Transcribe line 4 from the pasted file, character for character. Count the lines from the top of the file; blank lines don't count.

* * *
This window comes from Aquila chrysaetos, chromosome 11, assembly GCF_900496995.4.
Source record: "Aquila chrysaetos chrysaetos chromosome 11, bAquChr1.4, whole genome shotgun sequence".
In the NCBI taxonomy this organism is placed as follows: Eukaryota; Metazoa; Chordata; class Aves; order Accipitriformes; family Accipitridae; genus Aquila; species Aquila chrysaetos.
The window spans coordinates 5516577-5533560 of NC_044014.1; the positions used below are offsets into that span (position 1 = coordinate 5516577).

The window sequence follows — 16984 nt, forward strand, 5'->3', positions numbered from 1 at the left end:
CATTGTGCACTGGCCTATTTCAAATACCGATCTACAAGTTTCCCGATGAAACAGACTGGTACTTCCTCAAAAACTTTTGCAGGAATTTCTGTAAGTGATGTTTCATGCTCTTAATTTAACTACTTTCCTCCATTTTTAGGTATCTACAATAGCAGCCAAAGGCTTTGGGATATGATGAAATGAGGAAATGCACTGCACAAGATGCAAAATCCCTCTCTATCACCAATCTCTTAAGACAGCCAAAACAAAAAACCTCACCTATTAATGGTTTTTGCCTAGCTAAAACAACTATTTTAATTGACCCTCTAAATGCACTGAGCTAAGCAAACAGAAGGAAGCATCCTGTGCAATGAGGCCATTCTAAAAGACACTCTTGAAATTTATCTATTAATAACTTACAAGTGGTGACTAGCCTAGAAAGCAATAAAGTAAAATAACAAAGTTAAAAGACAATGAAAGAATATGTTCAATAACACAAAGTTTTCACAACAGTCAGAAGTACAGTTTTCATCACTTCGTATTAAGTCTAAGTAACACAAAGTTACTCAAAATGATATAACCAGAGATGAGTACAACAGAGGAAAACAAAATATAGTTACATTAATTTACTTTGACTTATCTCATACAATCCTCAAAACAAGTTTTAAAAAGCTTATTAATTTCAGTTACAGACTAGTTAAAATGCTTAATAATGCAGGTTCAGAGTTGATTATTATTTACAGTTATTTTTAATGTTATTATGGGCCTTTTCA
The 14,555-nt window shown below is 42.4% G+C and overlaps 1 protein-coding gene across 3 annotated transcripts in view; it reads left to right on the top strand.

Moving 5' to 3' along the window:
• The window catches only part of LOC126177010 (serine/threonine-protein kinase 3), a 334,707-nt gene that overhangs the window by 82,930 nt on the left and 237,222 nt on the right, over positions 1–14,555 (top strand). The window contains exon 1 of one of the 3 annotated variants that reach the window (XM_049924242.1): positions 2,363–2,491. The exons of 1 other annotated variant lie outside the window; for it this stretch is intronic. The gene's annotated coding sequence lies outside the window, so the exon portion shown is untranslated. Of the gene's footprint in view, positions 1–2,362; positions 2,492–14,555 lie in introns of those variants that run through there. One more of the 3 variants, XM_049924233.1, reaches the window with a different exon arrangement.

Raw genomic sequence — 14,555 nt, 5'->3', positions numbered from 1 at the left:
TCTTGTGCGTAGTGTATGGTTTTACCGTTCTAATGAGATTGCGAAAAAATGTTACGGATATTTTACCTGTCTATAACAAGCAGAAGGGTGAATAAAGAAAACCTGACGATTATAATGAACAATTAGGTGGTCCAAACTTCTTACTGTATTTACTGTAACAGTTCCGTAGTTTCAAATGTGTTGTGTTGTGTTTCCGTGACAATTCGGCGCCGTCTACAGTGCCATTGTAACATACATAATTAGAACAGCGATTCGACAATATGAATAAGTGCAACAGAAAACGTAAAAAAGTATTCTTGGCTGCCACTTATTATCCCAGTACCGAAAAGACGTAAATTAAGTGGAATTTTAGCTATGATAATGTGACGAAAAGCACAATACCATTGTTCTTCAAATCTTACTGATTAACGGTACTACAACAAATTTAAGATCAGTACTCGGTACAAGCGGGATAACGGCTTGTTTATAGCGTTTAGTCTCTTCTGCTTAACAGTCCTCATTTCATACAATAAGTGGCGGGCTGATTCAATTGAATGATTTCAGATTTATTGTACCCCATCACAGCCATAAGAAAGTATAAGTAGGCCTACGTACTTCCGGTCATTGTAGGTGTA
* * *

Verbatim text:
The window spans coordinates 5516577-5533560 of NC_044014.1; the positions used below are offsets into that span (position 1 = coordinate 5516577).